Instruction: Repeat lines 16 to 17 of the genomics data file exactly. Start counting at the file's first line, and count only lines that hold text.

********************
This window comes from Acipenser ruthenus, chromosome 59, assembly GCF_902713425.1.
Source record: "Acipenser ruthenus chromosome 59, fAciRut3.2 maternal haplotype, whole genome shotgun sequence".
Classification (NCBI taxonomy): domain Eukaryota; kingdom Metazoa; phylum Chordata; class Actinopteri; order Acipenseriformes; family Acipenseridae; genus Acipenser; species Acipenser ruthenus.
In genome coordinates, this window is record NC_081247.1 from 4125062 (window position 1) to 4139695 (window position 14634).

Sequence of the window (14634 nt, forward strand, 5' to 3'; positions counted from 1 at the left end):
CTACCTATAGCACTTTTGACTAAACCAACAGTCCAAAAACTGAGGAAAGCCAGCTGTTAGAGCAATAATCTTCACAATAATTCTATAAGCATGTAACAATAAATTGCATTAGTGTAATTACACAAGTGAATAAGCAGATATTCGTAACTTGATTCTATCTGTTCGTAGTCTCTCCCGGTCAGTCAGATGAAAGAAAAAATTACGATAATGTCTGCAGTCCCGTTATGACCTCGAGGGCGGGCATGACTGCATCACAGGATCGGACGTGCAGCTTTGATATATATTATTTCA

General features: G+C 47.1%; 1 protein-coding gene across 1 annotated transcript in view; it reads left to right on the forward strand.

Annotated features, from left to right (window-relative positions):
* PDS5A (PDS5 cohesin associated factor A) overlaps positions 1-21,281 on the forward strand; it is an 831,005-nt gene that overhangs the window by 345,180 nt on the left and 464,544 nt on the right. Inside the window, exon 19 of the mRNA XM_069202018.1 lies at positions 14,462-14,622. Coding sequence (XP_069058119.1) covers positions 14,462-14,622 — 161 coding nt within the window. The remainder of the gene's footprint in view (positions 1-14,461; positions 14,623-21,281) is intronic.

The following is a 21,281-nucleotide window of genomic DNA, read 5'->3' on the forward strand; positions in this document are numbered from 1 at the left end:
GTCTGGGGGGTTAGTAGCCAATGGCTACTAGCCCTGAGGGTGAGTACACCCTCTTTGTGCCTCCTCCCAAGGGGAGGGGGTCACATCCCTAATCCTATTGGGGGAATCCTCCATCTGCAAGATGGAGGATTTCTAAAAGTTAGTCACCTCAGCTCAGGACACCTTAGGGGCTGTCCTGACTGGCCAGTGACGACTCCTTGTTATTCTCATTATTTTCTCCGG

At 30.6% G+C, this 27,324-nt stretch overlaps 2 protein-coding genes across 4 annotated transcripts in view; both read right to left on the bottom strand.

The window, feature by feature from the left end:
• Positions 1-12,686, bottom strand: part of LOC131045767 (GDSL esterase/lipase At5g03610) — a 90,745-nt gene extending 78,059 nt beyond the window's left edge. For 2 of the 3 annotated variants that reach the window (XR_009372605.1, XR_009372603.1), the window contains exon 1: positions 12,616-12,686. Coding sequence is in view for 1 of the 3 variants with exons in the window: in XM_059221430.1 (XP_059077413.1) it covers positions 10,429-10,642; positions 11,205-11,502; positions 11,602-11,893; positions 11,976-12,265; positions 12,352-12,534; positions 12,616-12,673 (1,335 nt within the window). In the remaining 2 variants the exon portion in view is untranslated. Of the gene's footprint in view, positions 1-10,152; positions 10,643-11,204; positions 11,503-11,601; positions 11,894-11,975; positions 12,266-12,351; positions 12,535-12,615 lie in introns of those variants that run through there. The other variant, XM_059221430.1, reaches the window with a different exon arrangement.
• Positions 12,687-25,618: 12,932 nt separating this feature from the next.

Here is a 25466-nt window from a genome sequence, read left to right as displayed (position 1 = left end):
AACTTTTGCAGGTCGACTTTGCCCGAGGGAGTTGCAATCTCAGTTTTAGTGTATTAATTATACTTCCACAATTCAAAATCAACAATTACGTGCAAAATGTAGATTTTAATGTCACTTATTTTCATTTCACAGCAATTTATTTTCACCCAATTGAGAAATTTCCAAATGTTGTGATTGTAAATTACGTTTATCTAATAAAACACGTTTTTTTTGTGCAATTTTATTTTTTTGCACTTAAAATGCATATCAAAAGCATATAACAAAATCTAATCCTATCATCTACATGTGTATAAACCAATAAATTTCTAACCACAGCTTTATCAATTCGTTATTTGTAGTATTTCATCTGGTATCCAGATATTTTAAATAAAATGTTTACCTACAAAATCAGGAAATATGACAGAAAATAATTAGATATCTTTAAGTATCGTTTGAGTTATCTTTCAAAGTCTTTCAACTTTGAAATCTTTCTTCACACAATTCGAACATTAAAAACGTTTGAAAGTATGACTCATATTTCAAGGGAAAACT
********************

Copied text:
Here is a 25466-nt window from a genome sequence, read left to right as displayed (position 1 = left end):
AACTTTTGCAGGTCGACTTTGCCCGAGGGAGTTGCAATCTCAGTTTTAGTGTATTAATTATACTTCCACAATTCAAAATCAACAATTACGTGCAAAATGTAGATTTTAATGTCACTTATTTTCATTTCACAGCAATTTATTTTCACCCAATTGAGAAATTTCCAAATGTTGTGATTGTAAATTACGTTTATCTAATAAAACACGTTTTTTTTGTGCAATTTTATTTTTTTGCACTTAAAATGCATATCAAAAGCATATAACAAAATCTAATCCTATCATCTACATGTGTATAAACCAATAAATTTCTAACCACAGCTTTATCAATTCGTTATTTGTAGTATTTCATCTGGTATCCAGATATTTTAAATAAAATGTTTACCTACAAAATCAGGAAATATGACAGAAAATAATTAGATATCTTTAAGTATCGTTTGAGTTATCTTTCAAAGTCTTTCAACTTTGAAATCTTTCTTCACACAATTCGAACATTAAAAACGTTTGAAAGTATGACTCATATTTCAAGGGAAAACT